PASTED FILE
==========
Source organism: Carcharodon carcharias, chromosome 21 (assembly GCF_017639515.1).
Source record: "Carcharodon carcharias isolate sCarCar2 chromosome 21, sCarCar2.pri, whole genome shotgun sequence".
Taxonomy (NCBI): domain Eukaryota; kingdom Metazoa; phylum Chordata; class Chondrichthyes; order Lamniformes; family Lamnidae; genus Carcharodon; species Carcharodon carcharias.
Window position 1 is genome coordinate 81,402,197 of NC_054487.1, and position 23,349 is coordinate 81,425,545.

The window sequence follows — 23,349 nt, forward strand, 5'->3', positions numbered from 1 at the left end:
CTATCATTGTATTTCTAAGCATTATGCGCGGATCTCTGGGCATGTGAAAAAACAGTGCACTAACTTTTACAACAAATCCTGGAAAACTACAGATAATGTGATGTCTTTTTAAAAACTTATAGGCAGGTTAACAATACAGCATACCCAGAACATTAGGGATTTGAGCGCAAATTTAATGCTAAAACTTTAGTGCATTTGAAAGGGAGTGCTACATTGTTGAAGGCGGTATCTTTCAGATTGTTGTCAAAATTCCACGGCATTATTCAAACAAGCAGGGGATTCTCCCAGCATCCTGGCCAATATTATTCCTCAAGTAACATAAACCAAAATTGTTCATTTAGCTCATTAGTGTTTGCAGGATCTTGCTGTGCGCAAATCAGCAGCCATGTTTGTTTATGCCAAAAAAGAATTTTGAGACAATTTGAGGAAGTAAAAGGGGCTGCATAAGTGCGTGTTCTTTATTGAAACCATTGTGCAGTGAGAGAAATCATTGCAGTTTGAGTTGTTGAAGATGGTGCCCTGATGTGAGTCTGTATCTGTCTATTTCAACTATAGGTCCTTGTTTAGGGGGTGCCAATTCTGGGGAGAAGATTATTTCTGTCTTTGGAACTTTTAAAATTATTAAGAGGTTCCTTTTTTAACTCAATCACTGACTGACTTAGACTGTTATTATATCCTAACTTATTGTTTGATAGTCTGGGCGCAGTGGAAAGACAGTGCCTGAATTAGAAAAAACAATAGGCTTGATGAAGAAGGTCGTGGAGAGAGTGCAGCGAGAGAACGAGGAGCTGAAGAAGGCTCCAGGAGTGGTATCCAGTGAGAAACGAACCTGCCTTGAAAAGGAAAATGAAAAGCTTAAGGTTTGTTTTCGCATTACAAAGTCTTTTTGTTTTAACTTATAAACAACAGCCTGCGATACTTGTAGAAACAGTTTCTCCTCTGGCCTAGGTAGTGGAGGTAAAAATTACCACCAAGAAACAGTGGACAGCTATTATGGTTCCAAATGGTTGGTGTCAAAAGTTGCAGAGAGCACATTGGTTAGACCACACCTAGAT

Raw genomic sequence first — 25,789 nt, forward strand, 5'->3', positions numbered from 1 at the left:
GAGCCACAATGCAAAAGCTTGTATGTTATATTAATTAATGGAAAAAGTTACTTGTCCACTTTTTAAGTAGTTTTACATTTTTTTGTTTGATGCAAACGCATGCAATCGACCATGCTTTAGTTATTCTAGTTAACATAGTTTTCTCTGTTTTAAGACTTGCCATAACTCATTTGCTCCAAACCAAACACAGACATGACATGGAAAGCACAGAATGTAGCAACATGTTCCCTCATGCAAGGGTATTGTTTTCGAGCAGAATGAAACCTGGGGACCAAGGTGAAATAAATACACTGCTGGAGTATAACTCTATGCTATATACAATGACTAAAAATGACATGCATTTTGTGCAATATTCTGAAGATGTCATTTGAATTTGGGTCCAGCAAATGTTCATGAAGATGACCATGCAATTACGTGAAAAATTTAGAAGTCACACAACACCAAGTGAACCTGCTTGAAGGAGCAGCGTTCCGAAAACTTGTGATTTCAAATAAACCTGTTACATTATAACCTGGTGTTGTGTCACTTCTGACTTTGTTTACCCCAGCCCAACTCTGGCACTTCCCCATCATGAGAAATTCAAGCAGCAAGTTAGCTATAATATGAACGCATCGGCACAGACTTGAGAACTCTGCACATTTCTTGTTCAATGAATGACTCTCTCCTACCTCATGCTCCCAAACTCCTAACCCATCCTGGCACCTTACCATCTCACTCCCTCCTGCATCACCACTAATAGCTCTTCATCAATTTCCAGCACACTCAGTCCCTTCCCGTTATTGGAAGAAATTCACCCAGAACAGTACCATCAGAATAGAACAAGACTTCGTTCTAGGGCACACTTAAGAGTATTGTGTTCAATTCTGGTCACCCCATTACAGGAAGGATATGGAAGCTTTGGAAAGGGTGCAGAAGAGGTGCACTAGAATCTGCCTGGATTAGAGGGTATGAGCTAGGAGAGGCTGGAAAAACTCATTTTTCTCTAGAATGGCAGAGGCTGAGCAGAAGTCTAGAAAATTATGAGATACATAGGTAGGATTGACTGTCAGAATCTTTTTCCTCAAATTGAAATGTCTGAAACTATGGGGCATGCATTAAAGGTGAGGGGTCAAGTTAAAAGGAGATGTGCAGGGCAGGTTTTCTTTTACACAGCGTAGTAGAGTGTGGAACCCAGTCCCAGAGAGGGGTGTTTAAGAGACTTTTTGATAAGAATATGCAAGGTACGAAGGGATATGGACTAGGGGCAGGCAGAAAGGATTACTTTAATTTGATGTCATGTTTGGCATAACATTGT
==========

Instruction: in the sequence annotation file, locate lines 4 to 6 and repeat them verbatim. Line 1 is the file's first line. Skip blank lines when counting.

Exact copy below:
Window position 1 is genome coordinate 81,402,197 of NC_054487.1, and position 23,349 is coordinate 81,425,545.

The window sequence follows — 23,349 nt, forward strand, 5'->3', positions numbered from 1 at the left end:
CTATCATTGTATTTCTAAGCATTATGCGCGGATCTCTGGGCATGTGAAAAAACAGTGCACTAACTTTTACAACAAATCCTGGAAAACTACAGATAATGTGATGTCTTTTTAAAAACTTATAGGCAGGTTAACAATACAGCATACCCAGAACATTAGGGATTTGAGCGCAAATTTAATGCTAAAACTTTAGTGCATTTGAAAGGGAGTGCTACATTGTTGAAGGCGGTATCTTTCAGATTGTTGTCAAAATTCCACGGCATTATTCAAACAAGCAGGGGATTCTCCCAGCATCCTGGCCAATATTATTCCTCAAGTAACATAAACCAAAATTGTTCATTTAGCTCATTAGTGTTTGCAGGATCTTGCTGTGCGCAAATCAGCAGCCATGTTTGTTTATGCCAAAAAAGAATTTTGAGACAATTTGAGGAAGTAAAAGGGGCTGCATAAGTGCGTGTTCTTTATTGAAACCATTGTGCAGTGAGAGAAATCATTGCAGTTTGAGTTGTTGAAGATGGTGCCCTGATGTGAGTCTGTATCTGTCTATTTCAACTATAGGTCCTTGTTTAGGGGGTGCCAATTCTGGGGAGAAGATTATTTCTGTCTTTGGAACTTTTAAAATTATTAAGAGGTTCCTTTTTTAACTCAATCACTGACTGACTTAGACTGTTATTATATCCTAACTTATTGTTTGATAGTCTGGGCGCAGTGGAAAGACAGTGCCTGAATTAGAAAAAACAATAGGCTTGATGAAGAAGGTCGTGGAGAGAGTGCAGCGAGAGAACGAGGAGCTGAAGAAGGCTCCAGGAGTGGTATCCAGTGAGAAACGAACCTGCCTTGAAAAGGAAAATGAAAAGCTTAAGGTTTGTTTTCGCATTACAAAGTCTTTTTGTTTTAACTTATAAACAACAGCCTGCGATACTTGTAGAAACAGTTTCTCCTCTGGCCTAGGTAGTGGAGGTAAAAATTACCACCAAGAAACAGTGGACAGCTATTATGGTTCCAAATGGTTGGTGTCAAAAGTTGCAGAGAGCACATTGGTTAGACCACACCTAGAT